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We know:

Def 1. The lower half of a data set is the set of all values that are to the left of the median value when the data has been put into increasing order.

Def 2. The first quartile, denoted by $Q1$, is the median of the lower half of the data set.

Now, suppose the subset of data set which all values that are less than the mean value when the data has been put into increasing order. Then what is this statistical property for mean value of this subset?


Ref. for Definitions: http://web.mnstate.edu/peil/MDEV102/U4/S36/S363.html

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    $\begingroup$ I don't think it has a name. $\endgroup$ – Kodiologist Oct 9 '17 at 14:19
  • $\begingroup$ I know for sure that the mean of Q2-Q3 parts of data would be a sort of robust mean, maybe the Vinzorized mean if you substitute the left and right laits with constants. However, the measure you are referring to is something more exotic. Its value is also of question. $\endgroup$ – Alexey Burnakov Oct 9 '17 at 14:24
  • $\begingroup$ @AlexeyBurnakov This is not Winsorizing. $\endgroup$ – Nick Cox Oct 9 '17 at 14:41
  • $\begingroup$ I did not say that topic starter's question relates to Winsorizarion; rather I just made an example where the mean is calculated on a part of distribution. $\endgroup$ – Alexey Burnakov Oct 9 '17 at 14:46
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There doesn't have to be a dedicated short name for every slightly different concept. In fact, a little thought shows that would just give us a nightmare, an enormous dictionary-sized list with many special terms. (Arguably, we have that already in that there are several dictionaries or encyclopedias dedicated to statistical definitions, reason enough for trying not to add to the list.)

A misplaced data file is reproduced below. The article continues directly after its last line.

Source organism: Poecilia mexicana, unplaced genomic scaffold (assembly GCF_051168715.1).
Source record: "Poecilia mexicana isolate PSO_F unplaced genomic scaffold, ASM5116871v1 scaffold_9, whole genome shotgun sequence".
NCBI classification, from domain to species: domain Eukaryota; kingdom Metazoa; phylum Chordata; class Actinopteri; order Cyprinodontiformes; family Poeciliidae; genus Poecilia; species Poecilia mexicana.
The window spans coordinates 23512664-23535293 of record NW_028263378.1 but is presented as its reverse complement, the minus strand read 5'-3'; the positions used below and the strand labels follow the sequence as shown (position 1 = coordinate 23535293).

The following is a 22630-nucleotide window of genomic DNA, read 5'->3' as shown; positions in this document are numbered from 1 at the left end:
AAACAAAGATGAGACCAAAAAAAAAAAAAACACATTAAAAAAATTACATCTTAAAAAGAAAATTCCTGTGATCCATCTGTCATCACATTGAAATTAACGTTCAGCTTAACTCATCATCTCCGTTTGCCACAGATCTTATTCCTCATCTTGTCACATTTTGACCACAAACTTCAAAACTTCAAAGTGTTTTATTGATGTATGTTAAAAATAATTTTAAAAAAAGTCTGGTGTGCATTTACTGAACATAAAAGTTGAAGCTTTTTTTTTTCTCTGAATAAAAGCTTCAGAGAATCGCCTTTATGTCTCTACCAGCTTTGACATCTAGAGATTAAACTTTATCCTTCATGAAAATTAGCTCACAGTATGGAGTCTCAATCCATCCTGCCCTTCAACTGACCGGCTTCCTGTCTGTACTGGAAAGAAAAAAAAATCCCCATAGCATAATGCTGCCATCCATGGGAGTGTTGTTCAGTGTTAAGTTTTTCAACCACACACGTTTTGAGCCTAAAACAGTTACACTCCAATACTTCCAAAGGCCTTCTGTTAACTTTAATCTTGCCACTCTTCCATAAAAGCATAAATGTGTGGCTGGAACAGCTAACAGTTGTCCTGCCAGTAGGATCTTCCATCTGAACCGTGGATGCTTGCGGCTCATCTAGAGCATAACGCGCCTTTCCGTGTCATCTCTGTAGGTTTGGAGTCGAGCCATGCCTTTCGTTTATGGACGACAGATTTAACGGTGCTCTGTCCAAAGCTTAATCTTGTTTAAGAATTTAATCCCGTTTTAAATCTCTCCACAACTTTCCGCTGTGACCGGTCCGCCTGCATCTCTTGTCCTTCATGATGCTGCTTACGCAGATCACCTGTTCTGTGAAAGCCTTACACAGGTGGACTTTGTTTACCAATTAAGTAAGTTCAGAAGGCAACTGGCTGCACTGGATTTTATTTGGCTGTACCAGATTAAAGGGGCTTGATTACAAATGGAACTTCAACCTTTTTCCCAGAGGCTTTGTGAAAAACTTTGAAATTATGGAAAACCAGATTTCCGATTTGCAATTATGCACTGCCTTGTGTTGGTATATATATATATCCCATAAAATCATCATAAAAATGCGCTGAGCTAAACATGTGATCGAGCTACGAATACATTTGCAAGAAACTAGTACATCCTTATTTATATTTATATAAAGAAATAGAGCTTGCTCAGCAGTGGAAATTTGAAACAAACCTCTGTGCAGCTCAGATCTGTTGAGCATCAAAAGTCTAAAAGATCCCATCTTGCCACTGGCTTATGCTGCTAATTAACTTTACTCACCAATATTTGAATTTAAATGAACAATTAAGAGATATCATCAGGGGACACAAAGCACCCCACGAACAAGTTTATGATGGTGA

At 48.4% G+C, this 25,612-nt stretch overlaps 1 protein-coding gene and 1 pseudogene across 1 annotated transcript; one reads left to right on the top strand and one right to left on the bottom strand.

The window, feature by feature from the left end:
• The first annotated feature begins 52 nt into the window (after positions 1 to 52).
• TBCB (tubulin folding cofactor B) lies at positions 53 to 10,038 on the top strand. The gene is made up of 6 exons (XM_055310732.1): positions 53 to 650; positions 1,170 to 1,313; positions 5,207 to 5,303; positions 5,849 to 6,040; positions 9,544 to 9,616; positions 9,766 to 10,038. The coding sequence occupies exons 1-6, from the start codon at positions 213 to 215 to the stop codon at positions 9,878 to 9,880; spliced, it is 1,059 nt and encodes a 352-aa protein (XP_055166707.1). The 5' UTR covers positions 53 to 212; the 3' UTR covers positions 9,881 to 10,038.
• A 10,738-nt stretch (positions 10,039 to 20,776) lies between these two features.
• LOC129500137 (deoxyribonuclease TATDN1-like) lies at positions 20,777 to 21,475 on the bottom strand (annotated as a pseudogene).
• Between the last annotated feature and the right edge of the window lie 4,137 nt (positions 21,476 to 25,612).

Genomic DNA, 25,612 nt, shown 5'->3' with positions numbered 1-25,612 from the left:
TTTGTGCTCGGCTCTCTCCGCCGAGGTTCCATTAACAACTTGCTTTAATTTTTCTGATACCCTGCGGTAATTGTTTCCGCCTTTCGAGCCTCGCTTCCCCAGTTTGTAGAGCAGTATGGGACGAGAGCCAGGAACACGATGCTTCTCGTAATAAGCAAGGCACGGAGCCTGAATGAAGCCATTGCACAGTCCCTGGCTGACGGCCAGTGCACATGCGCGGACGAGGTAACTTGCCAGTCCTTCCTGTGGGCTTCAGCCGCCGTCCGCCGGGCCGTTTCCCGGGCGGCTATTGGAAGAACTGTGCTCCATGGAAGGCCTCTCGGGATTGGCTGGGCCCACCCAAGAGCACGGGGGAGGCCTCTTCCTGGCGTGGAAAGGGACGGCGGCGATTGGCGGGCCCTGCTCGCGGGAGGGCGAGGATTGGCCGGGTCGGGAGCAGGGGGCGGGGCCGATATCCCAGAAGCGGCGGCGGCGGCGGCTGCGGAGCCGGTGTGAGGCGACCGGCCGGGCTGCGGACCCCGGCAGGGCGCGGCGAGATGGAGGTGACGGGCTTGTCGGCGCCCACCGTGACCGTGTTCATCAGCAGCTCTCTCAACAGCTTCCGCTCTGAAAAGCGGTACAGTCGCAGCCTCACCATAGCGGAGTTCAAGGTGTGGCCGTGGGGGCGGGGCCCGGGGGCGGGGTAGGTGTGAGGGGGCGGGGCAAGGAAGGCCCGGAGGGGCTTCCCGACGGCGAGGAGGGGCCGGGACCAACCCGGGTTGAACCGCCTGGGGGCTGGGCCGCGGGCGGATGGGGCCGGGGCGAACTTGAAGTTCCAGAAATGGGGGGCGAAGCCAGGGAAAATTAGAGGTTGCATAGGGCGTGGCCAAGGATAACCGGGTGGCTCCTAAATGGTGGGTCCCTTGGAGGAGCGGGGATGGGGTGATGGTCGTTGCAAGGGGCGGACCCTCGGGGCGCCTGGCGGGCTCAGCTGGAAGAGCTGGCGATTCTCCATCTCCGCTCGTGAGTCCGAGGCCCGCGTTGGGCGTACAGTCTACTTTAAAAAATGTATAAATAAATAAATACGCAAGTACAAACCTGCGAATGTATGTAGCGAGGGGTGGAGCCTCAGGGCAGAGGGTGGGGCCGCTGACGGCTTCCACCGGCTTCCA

Further, much depends on what your readership is already familiar with. There might be little gain in using terms they don't know. So, consider using a short, informative phrase such as "the mean of values below the median" or (to resolve doubts) "the mean of values below or equal to the median" or "the mean of values strictly below the median". Much the same comment would apply to means of values above or below the mean, should they seem interesting or useful.

That said, a trimmed mean in general is based on setting on one side the lowest $p$% and the highest $q$% of ordered values before taking the mean. Commonly, but not necessarily, $p = q$. Here $p$ is 0 and $q$ is 50, subject to operational detail on whether the median itself is included.

For a similar, but not quite identical, use of summarising lower and upper halves of the data, see

Cleveland, W. and Kleiner, B. 1975. A graphical technique for enhancing scatterplots with moving statistics. Technometrics 17(4): 447-454. doi:10.2307/1268431

Examples can be multiplied. Here are two more. Means within quantile-based bins are utterly standard in studies of income and wealth. The "significant wave height" in oceanography is the mean of the upper third of the distribution.

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  • $\begingroup$ can you say the exact name for that? Also, the name for the case of mean of the subset which is greater than the mean value when the data has been put into increasing order? $\endgroup$ – Amin Oct 9 '17 at 14:53
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    $\begingroup$ I don't know what you mean by "exact name" but mean of lower half of the distribution is what I suggest if you don't want to refer to trimmed means, which might not help much, depending who is reading your work and how much they know. I don't know a special name for the mean of values above the mean (note that putting values in increasing order is irrelevant there). Conversely, there doesn't have to be a special name for everything. $\endgroup$ – Nick Cox Oct 9 '17 at 15:13
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    $\begingroup$ I was reading your answer and thought the first paragraph seemed a little stern. Then I saw the first comment and decided your paragraph is perfectly appropriate. $\endgroup$ – Gregor Thomas Oct 9 '17 at 18:53

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